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In order to build muscle, one has to look at various aspects of bodybuilding- training, nutrition, muscle building supplements, rest, motivation and more. Each of these factors has several sub domains. For example, fitness experts put importance to bodybuilding apparel as well as weight lifting equipment accessories.
One question that always haunts the average trainee is- do I really require a weight training belt? Let is try to find out.
A beginner does not have a strong core. Therefore, weight training belts are recommended for the average trainee. If you are an intermediate to advanced bodybuilder aiming for strength, you should use a lifting belt only for sets above 85% of 1RM. It does not make sense to use a belt while performing a movement in sitting or lying position.
The main purpose of the lifting belt is to stabilize the spine by increasing the abdominal cavity pressure. Let’s do an experiment to understand this. Stand straight, and suck in your belly. Try squeezing your abs tight. What do you feel? This is what a lifting belt does.
As mentioned earlier, weight lifting belts are believed to increase the abdominal pressure, which further supports the spine while protecting the vertebrae, discs and muscles. However, research shows that the rigid lifting belts bring about increase in IAP (Intra Abdominal Pressure).
Researchers use the Electromyography (EMG) to check muscle activity during lifting exercises. A study observed the EMG activity in ‘the erector spinae muscles’ during high bar squats. Ten experienced lifters participated in the study. They performed 2 x3 sets, with the first set with a weight belt and the second without a lifting belt. Load in both the case was 60% of each lifter’s 1RM.
The study showed that the muscle activity was higher in the spine’s lumbar region with the belt ON. In other words, a lifting belt does not provide the ‘biomechanical change’ required to ‘minimize the risk of low back injury.’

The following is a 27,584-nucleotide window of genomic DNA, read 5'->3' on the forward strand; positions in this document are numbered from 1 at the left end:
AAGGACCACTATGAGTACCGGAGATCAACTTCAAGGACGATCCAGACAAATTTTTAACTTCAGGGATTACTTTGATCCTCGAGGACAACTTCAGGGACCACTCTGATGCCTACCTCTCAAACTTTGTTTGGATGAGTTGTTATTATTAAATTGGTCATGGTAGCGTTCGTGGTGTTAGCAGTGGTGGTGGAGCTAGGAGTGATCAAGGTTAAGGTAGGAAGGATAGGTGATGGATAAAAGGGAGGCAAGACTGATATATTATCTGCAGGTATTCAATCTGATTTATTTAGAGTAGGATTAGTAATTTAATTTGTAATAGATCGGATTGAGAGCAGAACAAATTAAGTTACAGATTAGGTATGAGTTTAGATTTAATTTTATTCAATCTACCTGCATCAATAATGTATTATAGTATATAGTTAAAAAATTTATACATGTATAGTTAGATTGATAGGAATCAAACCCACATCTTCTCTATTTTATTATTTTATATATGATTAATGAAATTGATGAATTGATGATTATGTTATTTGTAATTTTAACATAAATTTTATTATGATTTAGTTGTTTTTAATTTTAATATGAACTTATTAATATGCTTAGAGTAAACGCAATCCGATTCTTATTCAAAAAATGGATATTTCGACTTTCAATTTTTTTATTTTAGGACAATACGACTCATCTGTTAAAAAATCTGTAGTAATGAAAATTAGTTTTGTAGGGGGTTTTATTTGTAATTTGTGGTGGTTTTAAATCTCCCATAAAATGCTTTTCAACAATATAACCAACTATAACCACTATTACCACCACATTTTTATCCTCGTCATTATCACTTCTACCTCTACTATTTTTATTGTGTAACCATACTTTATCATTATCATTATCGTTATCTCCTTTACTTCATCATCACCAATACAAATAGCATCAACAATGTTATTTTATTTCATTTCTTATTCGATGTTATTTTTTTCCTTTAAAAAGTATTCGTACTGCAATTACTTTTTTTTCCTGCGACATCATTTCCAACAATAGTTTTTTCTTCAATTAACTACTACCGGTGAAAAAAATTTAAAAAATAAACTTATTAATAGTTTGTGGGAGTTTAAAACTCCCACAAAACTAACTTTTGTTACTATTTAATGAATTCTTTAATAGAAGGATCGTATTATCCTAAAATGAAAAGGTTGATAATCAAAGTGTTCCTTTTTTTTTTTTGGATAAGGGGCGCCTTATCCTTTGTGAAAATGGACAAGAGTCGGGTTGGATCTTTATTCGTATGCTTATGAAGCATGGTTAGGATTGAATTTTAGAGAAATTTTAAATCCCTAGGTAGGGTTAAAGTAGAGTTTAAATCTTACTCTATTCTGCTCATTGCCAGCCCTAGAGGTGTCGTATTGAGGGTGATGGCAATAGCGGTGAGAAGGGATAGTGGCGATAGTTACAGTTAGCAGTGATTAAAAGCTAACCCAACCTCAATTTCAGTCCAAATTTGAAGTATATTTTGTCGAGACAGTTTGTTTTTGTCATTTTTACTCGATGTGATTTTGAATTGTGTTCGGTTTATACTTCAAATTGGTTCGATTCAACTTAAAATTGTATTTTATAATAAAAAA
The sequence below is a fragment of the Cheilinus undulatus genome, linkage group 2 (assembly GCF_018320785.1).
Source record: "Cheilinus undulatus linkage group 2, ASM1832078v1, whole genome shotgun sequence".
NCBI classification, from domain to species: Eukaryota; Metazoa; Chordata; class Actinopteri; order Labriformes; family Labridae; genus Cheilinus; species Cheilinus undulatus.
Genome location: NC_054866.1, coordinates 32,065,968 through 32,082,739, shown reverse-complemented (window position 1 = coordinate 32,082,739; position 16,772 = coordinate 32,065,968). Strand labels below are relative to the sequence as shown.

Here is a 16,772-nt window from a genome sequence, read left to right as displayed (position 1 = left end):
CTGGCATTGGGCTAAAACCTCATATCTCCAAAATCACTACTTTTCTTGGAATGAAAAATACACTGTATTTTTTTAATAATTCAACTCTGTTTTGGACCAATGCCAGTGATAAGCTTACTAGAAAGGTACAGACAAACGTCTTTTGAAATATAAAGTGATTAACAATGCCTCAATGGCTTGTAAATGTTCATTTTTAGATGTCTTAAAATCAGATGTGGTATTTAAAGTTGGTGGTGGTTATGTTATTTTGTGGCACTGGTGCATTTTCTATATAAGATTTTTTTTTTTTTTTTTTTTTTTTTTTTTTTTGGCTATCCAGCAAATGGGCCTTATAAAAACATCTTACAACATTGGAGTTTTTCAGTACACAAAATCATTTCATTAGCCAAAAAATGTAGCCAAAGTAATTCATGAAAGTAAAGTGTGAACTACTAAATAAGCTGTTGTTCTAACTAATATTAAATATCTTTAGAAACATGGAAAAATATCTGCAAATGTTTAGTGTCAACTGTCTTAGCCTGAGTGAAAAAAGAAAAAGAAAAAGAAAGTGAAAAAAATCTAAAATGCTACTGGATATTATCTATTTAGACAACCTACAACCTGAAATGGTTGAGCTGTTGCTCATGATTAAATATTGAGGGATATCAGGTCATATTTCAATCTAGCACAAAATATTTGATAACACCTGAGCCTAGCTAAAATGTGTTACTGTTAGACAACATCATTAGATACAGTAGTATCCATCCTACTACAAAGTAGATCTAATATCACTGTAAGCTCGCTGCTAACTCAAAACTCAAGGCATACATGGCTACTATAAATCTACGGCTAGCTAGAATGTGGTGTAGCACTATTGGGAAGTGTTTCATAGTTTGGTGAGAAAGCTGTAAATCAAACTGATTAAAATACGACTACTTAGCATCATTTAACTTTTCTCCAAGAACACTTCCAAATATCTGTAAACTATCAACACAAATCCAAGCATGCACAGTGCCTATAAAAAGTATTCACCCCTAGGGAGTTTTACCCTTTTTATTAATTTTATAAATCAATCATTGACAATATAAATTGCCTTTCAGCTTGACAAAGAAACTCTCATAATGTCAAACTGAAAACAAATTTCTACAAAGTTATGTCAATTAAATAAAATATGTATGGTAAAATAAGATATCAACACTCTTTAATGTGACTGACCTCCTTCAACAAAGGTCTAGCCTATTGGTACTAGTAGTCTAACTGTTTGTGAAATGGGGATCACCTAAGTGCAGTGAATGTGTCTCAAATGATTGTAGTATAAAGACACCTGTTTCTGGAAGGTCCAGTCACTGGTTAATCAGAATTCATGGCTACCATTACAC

Not many understand the mechanics of the lifting belt, manufacturers included. For example, a belt with a wider back than the front is not correct.
The general rule is that you should inhale during the negative part of the movement and exhale during the positive part. Right? Not completely. When dealing with lightweights, this principle is good. However, when you have to lift extremely heavy, this rule does not work.
Observe when you lift something off the gym, say a heavy box. The body’s natural tendency is to take a deep breath hold the breath while pushing or pulling, and then release the breath once the movement is complete. This technique is known as Valsalva’s Maneuver. This technique is also put into practice when you cough, urinate or vomit.
Valsalva’s Maneuver technique allows you to lift more weight. This is the reason why Olympic lifters never breathe out slowly while squatting 700 pounds.
Bottomline: Should You Use A Belt Or Not?
Ideally, you should not make it a habit to wear the lifting belt. I would not go to extremes to say you should or should NOT use the belt. You should try using your body’s own abilities to stabilize heavy weights. You should not jump from a lighter weight to an extremely heavy weight without practice.
If you decide to use a belt, make sure the belt has uniform width throughout. Use a firm belt, and not a belt that may stretch. Lifting belts may help beginners in overhead lifts in particular.
While psychologically, using the weight lifting belt may help you lift heavier, scientific evidence points otherwise. So what’s the solution? First, do not use belts for warm-up or lighter working sets. Never hold your breath while lifting. During this movement, you should exhale or BREATHE OUT. Whenever you are lifting heavy, focus on your core abdominal muscles. Always use strict form. Arching your back, for example, is dangerous for your spine.
Finally, I would say that use the lifting belt only when you approach the heaviest set of a compound lift.